Business Ethics after the Earthquake

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Some businessmen are likely to prey on the vulnerability of the affected, imposing higher prices. Such a state of price inflation is known as price gouging, the act of increasing the price in seemingly unfair circumstances.
--By Krishna Khanal
The 7.8 magnitude earthquake of April 25, with its epicentre lying approximately 85 miles east of Kathmandu, killed more than 8,600 people and destroyed half-a-million homes nationwide. Three weeks later, on May 12, the country was struck again by a 7.4 magnitude tremor that also claimed over a hundred lives. 
The recent powerful earthquakes that jolted the nation have adversely affected all the sectors, and business cannot remain an exception. It has triggered both serious challenges and opportunities in the business sector. At this chaotic situation, the business community needs to adhere to business ethics rather than taking advantage for their own benefit. 
In the aftermath of the earthquake, frequent aftershocks are natural and are still ongoing, and they can put lives at risk. First, business houses open at this time need to take care of both employees and customers. It is important that businesses should remain open so that people can buy essential goods and things. At the same time, safety of employees should be of prime concern at a time when around twenty percent of houses and buildings affected by the earthquake are not fit to live and work in. 
Secondly, prices tend to go up as goods are scarce, and demand is high. As a result, the price of essential goods and services can soar. For instance, there was a big inflation in the price of tents and zinc sheets immediately after the disaster. When supply chains are cut off, it is reasonable for some businesses to raise prices. The more goods are in short supply, the higher the demand. Some businessmen are likely to prey on the vulnerability of the affected, imposing higher prices. Such a state of price inflation is known as price gouging, the act of increasing the price in seemingly unfair circumstances. 
Let us take the case of construction materials when prices are not set as per ethical rules but by demand and supply rules. If construction companies sell, it will accelerate reconstruction works. The demand for construction materials becomes high, but the supply is low. Given the circumstance, should inflating construction material prices be ethical? To cope with the situation, some countries have anti-price gouging laws that put limits on just how much you can raise prices in the wake of a disaster.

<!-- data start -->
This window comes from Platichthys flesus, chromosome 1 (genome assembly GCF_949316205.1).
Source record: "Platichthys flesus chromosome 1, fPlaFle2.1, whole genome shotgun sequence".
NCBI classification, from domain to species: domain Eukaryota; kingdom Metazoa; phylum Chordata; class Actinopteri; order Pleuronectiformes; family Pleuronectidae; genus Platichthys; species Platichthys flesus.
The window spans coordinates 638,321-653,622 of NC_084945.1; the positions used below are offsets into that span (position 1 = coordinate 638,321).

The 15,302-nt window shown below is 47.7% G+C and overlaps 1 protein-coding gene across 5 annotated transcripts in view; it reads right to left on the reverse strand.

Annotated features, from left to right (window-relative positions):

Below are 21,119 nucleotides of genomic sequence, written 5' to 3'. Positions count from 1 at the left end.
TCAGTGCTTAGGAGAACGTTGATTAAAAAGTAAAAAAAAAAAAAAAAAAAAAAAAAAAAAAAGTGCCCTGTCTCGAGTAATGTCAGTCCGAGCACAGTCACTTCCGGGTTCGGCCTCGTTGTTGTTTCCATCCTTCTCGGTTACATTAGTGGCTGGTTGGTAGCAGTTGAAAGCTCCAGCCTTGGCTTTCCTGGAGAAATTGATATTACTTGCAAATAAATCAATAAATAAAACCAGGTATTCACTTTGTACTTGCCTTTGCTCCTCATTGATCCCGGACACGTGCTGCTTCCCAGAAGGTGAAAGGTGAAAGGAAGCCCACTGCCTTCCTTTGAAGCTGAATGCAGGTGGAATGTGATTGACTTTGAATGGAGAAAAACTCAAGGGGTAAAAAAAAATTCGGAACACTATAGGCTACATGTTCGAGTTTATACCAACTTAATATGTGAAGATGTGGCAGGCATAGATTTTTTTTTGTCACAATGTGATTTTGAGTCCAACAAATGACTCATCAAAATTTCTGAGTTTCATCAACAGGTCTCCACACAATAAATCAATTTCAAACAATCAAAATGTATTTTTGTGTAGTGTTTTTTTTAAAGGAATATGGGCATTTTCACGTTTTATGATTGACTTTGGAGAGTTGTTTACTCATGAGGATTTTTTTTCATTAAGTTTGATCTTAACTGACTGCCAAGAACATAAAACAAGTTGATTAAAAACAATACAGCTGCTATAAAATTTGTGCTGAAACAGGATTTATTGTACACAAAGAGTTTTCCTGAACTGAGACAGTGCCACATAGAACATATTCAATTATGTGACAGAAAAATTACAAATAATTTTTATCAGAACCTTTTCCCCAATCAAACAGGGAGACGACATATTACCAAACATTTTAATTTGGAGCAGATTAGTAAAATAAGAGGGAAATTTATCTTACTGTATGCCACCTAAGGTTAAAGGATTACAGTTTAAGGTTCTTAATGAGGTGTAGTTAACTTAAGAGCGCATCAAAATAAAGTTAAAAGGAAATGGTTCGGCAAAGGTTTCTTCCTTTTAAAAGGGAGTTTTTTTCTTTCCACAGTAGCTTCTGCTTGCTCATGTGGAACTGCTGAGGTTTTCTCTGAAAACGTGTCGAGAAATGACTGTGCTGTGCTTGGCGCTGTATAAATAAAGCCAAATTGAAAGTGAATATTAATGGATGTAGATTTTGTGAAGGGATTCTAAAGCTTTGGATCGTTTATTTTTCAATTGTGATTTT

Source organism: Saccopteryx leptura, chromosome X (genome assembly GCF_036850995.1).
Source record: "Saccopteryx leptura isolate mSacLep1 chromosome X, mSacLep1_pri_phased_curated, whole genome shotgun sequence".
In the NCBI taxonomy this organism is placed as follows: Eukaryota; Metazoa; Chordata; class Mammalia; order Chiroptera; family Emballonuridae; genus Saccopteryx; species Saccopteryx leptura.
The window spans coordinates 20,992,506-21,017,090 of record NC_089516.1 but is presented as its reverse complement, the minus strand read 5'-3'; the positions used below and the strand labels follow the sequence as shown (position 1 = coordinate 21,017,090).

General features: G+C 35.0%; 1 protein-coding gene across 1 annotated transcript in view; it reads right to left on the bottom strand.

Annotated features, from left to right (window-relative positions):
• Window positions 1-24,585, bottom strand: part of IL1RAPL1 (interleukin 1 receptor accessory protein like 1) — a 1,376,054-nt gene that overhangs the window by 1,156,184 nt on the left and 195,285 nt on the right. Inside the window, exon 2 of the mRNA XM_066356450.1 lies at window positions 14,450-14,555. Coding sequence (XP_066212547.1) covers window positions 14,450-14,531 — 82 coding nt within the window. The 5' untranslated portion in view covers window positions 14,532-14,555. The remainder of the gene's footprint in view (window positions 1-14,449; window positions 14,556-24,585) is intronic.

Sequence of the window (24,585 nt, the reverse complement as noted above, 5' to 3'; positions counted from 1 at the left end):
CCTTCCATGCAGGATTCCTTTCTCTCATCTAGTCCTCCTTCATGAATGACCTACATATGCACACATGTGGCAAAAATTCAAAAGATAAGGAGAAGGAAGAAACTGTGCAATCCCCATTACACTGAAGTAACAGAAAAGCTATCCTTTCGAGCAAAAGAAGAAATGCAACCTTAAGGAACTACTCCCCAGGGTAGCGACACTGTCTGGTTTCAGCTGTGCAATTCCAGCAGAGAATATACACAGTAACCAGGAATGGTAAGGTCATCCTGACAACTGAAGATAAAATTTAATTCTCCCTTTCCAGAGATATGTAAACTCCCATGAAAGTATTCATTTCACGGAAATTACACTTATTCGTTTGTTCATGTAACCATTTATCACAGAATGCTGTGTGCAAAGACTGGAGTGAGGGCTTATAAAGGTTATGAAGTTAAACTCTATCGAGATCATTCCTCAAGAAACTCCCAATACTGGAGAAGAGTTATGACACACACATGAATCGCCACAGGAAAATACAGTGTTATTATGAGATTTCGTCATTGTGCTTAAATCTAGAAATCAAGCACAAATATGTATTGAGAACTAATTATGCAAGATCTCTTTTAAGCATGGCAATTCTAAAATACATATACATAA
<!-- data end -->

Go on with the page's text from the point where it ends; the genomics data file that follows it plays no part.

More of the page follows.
Thirdly, people are sending expired, substandard and adulterated goods and materials to the affected communities. Where do those supplies come from? They must come from business companies. What becomes apparent is that such companies have cleared their storage filled with expired goods trying to exploit high demand with the production of substandard materials. This disaster has become an opportunity for those companies to sell inferior goods taking advantage of the chaotic situation. 
For example, various foreign donor agencies have reportedly distributed outdated and unhygienic food and non-food items meant for quake victims in the affected areas. The rice provided by the World Food Program has crossed the expiry date. Consumption of such date expired food in the name of relief can worsen the situation, resulting epidemic diseases. 
Fourthly, business houses have also rushed in with relief materials as immediate response to the affected communities as part of their Corporate Social Responsibility (CSR). Although immediate relief works carried out in the name of CSR are also necessary to support the affected people, it is high time that they also involve themselves in impactful actions -- rehabilitation, recovery and reconstruction -- based on the community’s need through their active participation, which is essential for sustainable rehabilitation.    
Some unscrupulous business and corporate communities are reportedly making a fast buck by selling essential commodities at inflated rates. It is not that the government has done nothing to curb such anomalies. The Department of Commerce and Supply Management (DoCSM), the government authority responsible for controlling market anomalies, has formed five market monitoring teams to inspect market activities soon after the catastrophe. The authority has also requested traders to open their shops in the aftermath of the earthquake. It also assured the stakeholders of strict action as per the existing laws against those traders overcharging consumers and selling substandard goods and materials. 
Millions of people in Nepal are in dire need of basic humanitarian assistance as the looming monsoon threatens their survival. In the current state of crisis triggered by the disaster, donations of cash and vital resources are now imperative for humanitarian relief. The role of the business and corporate community is essential to fulfill these needs. Their cooperation and support based on business ethics can also create a conducive environment for the donor and aid communities to invest and work in when it comes to supporting the affected areas.
Krishna Khanal teaches business ethics to MBA students at King's College and KUSOM

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